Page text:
Christmas ornaments cap Trump’s ridiculous year
So you can now buy $150 Trump ‘Make America Great Again’ Christmas ornaments and to be honest, it makes perfect sense following his campaign strategy. I hate to say it, but with the cap, Trump really gave himself an advantage by
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So you can now buy $150 Trump ‘Make America Great Again’ Christmas ornaments and to be honest, it makes perfect sense following his campaign strategy.
I hate to say it, but with the cap, Trump really gave himself an advantage by creating something tangible to support his brand’s message within the election.
As a very distant bystander who didn’t really absorb much of either campaign, my first thoughts of Hilary Clinton in my mind jump all over the place, as I have no definitive visual association. However, with Trump I have this image of him wearing a bright red slogan cap looking ridiculous, spitting out extreme promises.
This strong visual association creates familiarity in the minds of voters and may have even swayed those who may not have known in depth what each candidate promised for the future.
Unfortunately, that’s what it seems to be about now. At the height of meme culture, you just have to be more ridiculous and entertaining than the rest of the market to get the attention and once you have it, you can then deliver your message. If you don’t buy into the meme race then you’ve already lost a significant opportunity to hold people’s attention.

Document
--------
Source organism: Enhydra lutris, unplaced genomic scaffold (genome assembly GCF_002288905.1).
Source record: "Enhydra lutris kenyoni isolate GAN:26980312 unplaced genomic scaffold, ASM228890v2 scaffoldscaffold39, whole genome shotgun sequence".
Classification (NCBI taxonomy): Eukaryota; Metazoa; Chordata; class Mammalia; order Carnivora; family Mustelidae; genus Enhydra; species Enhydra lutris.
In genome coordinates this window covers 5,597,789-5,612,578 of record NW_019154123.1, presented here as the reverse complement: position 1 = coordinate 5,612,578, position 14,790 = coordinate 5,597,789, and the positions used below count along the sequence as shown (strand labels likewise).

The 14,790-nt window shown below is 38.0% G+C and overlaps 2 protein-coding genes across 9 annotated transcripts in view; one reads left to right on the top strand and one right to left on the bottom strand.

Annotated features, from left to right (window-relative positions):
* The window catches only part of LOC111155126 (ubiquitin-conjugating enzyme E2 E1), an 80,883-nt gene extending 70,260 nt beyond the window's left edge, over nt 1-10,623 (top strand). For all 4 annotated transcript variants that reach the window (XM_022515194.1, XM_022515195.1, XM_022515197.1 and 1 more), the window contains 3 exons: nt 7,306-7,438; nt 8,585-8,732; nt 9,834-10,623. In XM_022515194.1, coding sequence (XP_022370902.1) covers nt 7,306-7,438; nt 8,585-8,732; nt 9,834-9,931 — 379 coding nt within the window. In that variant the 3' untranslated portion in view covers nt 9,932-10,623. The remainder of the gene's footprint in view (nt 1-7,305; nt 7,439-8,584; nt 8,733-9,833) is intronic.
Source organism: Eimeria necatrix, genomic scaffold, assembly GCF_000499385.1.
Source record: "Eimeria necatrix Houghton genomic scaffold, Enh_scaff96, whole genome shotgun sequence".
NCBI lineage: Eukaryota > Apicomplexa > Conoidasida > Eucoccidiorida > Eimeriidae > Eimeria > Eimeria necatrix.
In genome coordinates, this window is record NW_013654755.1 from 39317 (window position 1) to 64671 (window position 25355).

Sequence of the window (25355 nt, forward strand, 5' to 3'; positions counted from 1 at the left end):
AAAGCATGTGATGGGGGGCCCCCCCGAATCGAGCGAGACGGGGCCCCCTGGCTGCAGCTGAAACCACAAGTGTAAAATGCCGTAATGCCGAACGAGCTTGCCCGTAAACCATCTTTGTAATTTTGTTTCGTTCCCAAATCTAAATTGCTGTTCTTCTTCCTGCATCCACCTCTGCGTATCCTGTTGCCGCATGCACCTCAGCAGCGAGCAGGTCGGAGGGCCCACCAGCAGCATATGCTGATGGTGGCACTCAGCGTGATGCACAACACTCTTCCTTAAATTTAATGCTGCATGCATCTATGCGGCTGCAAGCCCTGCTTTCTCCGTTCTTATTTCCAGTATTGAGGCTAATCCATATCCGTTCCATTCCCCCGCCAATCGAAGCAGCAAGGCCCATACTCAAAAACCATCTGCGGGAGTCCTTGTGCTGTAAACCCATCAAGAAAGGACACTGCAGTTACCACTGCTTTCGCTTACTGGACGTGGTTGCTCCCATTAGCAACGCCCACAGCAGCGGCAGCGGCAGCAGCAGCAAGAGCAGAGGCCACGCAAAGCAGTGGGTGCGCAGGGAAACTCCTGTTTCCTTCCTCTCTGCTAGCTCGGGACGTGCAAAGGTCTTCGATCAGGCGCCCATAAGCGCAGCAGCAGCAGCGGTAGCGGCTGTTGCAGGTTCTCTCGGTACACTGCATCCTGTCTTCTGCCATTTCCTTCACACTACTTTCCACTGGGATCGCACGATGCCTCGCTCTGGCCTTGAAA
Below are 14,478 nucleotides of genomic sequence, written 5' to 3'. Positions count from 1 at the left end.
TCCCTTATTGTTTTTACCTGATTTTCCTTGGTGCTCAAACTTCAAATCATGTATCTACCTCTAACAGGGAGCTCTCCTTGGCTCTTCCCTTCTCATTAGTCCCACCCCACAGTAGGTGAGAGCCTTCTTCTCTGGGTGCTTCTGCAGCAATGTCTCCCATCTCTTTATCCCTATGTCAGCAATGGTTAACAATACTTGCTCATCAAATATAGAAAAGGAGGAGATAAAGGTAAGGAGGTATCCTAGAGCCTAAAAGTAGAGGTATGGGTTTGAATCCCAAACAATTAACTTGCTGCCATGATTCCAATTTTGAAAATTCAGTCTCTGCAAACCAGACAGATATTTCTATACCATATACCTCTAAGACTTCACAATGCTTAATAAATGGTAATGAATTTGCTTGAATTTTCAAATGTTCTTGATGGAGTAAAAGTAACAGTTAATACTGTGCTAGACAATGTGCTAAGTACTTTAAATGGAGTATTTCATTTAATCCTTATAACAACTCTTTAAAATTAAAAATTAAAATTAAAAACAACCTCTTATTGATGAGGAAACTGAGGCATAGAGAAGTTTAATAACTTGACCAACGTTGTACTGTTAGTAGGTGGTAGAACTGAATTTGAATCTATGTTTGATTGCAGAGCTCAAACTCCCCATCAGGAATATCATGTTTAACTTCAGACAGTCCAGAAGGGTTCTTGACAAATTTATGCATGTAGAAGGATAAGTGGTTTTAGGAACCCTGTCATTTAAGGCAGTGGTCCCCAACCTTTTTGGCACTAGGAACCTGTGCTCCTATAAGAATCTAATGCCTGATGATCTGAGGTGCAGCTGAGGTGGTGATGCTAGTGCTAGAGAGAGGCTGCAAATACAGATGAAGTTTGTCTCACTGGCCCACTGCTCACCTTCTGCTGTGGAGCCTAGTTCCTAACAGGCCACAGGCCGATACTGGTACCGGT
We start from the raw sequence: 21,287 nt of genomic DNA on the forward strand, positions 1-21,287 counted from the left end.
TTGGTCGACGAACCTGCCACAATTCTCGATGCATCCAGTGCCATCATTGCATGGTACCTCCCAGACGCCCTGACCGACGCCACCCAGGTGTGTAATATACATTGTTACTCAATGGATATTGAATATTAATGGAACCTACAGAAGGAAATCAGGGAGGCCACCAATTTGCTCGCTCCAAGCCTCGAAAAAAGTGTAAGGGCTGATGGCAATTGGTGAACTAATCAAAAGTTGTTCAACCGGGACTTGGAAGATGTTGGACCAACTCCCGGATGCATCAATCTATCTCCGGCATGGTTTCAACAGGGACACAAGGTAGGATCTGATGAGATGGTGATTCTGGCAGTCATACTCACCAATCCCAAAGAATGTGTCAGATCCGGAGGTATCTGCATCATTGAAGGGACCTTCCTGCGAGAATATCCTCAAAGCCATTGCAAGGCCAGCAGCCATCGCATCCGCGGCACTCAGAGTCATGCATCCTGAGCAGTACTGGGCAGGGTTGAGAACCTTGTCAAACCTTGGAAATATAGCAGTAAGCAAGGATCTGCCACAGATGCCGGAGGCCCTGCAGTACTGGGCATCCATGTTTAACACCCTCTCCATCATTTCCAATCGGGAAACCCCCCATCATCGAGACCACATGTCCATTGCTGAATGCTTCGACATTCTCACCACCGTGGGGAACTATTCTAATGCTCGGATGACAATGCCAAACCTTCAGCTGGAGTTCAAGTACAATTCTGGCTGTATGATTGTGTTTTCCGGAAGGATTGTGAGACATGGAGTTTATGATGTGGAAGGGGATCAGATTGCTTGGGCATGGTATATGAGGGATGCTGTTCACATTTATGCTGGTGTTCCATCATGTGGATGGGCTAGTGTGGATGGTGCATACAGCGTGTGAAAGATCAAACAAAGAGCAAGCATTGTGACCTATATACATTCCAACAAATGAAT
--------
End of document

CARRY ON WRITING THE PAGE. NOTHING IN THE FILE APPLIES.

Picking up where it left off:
In 2015 when Drake released the Hotline Bling video, it was centred around him dancing ridiculously on his own in a minimal room with the lighting changing colour. This created the perfect template for a mountain of photo and video memes to be generated, bringing enormous exposure to the original video.
We should expect continued inappropriate appearances from the Trump caps until he’s squeezed every last drop of exposure out of it. Until we learn to prioritise real issues over entertainment, we are going to see marketing pushes of this nature.
It reminds me of learning how to write speeches in school. One strong piece of advice was to open with a joke, to engage the audience which will allow you to hold their attention through the serious parts. Obama provides plenty of examples of this as his speeches are sprinkled with good humour, which allows the seriousness of his messages to be much more consumable.
The core idea of the Trump cap meme is the same, entertain to get attention, then deliver a serious message. The only problem is that it feels like Trump never really got to the serious part.